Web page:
The problem with backstory, of course, is that it’s inert, which is why it’s back and not frontstory. Frontstory is ert. We the authors have two choices, either leave backstory in some little lump somewhere, where it will be a great weight that slows our story down (Boo! Hiss!), or we can throw our backstory ruthlessly and without compunction into the hopper of our imagination and grind it into little tiny bits, so we can mix it in with our front story and no one will notice, but you get extra flavor and nutrition anyway. Yay, flavor and nutrition!
Dream-sequences are the Vita-Mixers of backstory, although Vita-Mixers don’t have hoppers. Mixed (get it? Mixed?) metaphors aside, dream sequences are great ways to include the backstory element, i.e., the content of the dream, into a front-story element, e.g., the dream itself, in such a way that it contributes to the development of the character and thus propels the story. If it’s done right. If not, it’s just dreck.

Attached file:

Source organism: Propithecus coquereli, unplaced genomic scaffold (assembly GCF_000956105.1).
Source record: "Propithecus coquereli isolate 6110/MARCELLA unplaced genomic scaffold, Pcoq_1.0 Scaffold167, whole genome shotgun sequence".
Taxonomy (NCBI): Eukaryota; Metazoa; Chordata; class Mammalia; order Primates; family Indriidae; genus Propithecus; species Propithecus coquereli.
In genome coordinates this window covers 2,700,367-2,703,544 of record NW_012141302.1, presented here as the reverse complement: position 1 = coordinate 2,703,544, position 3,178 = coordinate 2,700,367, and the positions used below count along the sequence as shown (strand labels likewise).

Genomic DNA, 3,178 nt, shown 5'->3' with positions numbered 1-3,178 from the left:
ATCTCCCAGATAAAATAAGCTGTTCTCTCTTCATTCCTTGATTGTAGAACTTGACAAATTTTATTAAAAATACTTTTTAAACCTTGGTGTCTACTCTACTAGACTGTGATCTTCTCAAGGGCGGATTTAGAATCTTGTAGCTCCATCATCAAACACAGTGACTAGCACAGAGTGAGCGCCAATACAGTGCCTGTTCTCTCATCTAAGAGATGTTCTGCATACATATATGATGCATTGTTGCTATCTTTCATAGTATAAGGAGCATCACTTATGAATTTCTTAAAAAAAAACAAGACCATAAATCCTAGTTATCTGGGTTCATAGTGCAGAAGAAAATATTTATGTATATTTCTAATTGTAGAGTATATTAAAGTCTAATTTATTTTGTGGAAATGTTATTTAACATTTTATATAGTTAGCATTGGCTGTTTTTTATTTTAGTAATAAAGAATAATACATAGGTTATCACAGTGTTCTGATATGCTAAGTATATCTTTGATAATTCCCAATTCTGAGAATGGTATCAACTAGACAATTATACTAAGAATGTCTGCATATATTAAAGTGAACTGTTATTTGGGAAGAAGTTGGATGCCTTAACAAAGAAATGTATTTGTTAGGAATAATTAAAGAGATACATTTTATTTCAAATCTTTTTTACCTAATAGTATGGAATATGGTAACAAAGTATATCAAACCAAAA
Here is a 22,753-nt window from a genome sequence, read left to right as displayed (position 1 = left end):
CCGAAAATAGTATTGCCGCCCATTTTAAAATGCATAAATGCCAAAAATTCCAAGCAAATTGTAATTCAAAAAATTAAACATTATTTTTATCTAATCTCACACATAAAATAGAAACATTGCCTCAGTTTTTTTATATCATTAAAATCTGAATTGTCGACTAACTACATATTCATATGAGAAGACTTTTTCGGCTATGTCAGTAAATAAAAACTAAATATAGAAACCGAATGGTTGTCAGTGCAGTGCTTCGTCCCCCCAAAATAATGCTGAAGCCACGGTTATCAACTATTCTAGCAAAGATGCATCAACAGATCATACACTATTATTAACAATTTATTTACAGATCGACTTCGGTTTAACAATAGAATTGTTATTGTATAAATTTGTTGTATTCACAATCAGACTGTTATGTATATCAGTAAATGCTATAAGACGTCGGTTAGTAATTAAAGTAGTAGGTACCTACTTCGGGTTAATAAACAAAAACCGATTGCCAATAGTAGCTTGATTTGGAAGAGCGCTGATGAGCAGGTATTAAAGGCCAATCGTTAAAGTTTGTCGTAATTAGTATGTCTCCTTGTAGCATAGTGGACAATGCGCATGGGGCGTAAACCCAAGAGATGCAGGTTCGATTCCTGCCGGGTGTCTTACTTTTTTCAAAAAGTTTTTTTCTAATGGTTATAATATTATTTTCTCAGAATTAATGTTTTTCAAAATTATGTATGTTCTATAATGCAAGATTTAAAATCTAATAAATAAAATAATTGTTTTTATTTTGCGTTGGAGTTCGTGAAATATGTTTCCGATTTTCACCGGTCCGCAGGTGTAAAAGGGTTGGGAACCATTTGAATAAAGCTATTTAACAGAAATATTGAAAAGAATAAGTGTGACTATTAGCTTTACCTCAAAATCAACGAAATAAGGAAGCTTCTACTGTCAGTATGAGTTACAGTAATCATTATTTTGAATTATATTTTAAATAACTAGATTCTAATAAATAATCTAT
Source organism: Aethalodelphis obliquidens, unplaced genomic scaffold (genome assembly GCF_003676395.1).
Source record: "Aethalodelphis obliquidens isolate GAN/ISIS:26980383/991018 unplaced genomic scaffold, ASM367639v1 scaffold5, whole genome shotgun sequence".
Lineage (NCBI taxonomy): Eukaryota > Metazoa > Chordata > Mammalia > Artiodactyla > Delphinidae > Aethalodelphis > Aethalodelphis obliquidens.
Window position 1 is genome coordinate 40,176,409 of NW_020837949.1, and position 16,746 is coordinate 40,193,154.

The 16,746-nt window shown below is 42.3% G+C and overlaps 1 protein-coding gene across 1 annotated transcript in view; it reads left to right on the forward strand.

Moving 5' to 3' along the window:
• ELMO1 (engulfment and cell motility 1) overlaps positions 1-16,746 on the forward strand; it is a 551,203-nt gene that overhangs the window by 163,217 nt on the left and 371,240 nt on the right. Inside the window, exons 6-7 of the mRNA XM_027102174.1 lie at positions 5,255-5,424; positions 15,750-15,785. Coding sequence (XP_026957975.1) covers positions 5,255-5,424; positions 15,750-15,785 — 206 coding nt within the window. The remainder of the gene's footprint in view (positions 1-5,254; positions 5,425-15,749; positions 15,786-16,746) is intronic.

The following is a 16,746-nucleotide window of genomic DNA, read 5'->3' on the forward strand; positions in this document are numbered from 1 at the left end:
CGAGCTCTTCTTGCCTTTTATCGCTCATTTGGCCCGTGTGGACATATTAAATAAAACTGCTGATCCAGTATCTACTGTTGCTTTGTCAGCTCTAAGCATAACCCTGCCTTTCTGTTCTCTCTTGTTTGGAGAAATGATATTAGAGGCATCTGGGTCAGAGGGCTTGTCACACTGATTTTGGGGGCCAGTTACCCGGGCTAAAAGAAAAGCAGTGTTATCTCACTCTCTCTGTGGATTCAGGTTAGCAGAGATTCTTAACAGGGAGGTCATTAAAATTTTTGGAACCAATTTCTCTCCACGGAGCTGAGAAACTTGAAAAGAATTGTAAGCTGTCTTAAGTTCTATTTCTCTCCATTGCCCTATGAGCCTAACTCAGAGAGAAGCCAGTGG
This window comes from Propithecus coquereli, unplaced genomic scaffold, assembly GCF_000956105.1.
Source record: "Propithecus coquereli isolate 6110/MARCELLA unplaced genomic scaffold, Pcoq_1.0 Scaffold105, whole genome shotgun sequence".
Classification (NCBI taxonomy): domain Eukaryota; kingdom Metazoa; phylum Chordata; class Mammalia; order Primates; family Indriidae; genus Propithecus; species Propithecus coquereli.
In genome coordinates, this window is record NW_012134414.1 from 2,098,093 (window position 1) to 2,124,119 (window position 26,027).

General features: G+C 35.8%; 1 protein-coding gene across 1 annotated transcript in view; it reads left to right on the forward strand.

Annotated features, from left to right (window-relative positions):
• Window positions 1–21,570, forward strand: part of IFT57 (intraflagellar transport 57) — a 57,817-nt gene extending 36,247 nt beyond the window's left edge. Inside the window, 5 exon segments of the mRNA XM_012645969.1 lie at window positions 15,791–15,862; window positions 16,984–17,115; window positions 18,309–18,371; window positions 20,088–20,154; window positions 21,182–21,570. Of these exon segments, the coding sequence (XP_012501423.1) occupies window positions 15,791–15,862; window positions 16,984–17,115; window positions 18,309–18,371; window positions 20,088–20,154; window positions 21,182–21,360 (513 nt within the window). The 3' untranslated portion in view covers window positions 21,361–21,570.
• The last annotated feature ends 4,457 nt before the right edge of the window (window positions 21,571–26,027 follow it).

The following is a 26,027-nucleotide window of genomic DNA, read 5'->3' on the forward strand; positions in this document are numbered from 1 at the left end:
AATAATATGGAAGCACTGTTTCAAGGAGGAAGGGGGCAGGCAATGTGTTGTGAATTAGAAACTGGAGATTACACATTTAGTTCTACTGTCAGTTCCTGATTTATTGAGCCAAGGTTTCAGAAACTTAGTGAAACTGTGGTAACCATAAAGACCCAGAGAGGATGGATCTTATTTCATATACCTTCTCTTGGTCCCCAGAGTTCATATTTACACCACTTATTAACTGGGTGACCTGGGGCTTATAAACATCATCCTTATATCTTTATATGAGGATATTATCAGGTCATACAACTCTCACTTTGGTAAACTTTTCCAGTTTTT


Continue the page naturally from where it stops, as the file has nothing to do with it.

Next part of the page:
So, how do I do dream sequences? Since I believe in general that people mostly think in pictures, it follows that in a dream sequence, pictures will be almost the entirety of the content, if not all. If I do put in words, that will almost always be dialog, most likely a memory of something someone already said, and very short. Possibly musical. In St. Martin’s Moon, for example, Joseph Marquand has a dream in which, at one point, he hears someone calling his name down a stairwell, “Jo-ey. Jo-ey.” That sort of thing. The stairwell was current context, but the name was the name his girlfriend who died used to call him, thus bringing the girlfriend (whose name–don’t laugh–is Bing-Bang) and the horrific manner of her death into the present context, where…
I have an idea. Next post will be about flashbacks.